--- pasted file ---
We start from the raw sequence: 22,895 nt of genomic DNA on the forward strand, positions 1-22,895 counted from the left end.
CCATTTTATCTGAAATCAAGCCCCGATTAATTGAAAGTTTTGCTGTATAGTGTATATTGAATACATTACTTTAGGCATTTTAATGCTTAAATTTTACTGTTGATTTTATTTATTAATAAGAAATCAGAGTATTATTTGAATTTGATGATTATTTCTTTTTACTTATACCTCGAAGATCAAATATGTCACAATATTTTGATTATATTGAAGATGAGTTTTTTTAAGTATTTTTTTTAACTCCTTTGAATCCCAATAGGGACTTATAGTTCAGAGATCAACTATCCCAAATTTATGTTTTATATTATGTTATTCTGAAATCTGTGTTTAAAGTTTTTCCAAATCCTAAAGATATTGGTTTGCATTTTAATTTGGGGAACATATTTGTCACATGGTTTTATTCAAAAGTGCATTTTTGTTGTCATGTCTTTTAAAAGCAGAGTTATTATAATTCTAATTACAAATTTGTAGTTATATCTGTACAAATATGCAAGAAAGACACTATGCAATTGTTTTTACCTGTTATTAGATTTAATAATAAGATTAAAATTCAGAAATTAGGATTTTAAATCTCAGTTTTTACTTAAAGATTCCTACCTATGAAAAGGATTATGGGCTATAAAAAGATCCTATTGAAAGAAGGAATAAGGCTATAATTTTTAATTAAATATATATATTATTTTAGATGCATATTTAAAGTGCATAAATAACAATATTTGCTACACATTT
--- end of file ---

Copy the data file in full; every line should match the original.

We start from the raw sequence: 22,895 nt of genomic DNA on the forward strand, positions 1-22,895 counted from the left end.
CCATTTTATCTGAAATCAAGCCCCGATTAATTGAAAGTTTTGCTGTATAGTGTATATTGAATACATTACTTTAGGCATTTTAATGCTTAAATTTTACTGTTGATTTTATTTATTAATAAGAAATCAGAGTATTATTTGAATTTGATGATTATTTCTTTTTACTTATACCTCGAAGATCAAATATGTCACAATATTTTGATTATATTGAAGATGAGTTTTTTTAAGTATTTTTTTTAACTCCTTTGAATCCCAATAGGGACTTATAGTTCAGAGATCAACTATCCCAAATTTATGTTTTATATTATGTTATTCTGAAATCTGTGTTTAAAGTTTTTCCAAATCCTAAAGATATTGGTTTGCATTTTAATTTGGGGAACATATTTGTCACATGGTTTTATTCAAAAGTGCATTTTTGTTGTCATGTCTTTTAAAAGCAGAGTTATTATAATTCTAATTACAAATTTGTAGTTATATCTGTACAAATATGCAAGAAAGACACTATGCAATTGTTTTTACCTGTTATTAGATTTAATAATAAGATTAAAATTCAGAAATTAGGATTTTAAATCTCAGTTTTTACTTAAAGATTCCTACCTATGAAAAGGATTATGGGCTATAAAAAGATCCTATTGAAAGAAGGAATAAGGCTATAATTTTTAATTAAATATATATATTATTTTAGATGCATATTTAAAGTGCATAAATAACAATATTTGCTACACATTT